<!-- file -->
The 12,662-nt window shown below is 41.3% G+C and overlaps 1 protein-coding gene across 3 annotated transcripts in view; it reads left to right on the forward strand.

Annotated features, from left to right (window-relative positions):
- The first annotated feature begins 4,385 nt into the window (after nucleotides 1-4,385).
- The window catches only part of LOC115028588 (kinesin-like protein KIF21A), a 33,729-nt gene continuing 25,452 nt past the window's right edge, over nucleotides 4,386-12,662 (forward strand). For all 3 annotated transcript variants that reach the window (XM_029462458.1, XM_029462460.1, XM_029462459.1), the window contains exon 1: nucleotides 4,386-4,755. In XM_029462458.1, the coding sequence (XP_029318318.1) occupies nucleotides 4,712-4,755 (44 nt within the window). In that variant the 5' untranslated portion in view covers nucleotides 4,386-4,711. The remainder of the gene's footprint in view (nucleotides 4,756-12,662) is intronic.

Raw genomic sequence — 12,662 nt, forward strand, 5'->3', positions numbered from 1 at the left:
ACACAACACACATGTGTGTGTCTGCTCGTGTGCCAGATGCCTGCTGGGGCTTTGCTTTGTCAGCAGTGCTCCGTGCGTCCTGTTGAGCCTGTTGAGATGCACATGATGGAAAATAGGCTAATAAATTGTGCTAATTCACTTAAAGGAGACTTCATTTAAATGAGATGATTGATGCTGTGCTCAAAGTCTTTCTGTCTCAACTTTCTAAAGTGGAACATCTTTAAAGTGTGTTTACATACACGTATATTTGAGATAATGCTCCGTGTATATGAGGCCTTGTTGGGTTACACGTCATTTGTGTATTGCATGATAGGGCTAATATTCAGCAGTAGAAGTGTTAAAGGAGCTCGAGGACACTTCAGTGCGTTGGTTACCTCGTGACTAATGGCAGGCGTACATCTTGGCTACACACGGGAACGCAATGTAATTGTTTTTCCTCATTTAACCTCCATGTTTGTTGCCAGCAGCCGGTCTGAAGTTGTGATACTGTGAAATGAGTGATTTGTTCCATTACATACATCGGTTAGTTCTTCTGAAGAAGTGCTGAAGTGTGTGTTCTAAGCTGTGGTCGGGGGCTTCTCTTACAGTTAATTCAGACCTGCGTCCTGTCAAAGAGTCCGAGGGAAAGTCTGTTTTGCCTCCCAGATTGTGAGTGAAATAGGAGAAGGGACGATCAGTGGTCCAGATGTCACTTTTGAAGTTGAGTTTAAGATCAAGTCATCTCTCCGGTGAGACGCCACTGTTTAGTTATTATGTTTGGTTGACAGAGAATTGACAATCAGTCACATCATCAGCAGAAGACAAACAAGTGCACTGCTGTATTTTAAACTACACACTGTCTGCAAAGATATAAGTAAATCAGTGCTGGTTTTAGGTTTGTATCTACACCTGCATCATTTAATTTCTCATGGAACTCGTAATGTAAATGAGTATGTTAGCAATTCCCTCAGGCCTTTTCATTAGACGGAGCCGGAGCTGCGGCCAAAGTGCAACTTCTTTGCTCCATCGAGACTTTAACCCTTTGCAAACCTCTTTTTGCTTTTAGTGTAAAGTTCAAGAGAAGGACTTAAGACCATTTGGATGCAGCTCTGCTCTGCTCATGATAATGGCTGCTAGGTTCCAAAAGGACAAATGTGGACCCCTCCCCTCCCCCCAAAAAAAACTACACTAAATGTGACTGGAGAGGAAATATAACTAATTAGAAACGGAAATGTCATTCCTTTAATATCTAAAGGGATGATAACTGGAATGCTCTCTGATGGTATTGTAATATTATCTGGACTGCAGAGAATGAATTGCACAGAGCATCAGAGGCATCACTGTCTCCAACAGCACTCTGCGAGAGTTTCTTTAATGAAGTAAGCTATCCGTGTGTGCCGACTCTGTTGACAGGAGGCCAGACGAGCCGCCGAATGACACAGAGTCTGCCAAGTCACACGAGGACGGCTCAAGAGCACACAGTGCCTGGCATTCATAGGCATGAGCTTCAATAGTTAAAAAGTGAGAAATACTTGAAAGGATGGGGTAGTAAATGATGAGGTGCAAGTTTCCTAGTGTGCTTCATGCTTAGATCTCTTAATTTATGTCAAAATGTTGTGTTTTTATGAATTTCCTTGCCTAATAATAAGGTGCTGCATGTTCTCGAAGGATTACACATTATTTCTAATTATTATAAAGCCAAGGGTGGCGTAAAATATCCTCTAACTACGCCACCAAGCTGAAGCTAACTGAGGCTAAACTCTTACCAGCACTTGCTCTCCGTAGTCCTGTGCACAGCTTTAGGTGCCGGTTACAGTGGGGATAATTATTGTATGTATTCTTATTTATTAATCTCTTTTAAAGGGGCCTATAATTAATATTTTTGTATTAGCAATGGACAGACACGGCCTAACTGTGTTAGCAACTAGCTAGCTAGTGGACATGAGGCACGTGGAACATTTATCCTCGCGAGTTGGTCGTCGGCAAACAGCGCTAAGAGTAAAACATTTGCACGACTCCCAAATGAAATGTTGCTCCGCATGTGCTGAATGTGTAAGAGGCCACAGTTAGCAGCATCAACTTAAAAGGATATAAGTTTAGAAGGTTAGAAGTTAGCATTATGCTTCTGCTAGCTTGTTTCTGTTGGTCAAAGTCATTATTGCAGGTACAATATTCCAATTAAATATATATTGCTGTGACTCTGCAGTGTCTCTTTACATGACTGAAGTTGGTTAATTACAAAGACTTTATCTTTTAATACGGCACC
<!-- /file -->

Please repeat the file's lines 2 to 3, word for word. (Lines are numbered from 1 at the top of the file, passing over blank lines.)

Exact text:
Annotated features, from left to right (window-relative positions):
- The first annotated feature begins 4,385 nt into the window (after nucleotides 1-4,385).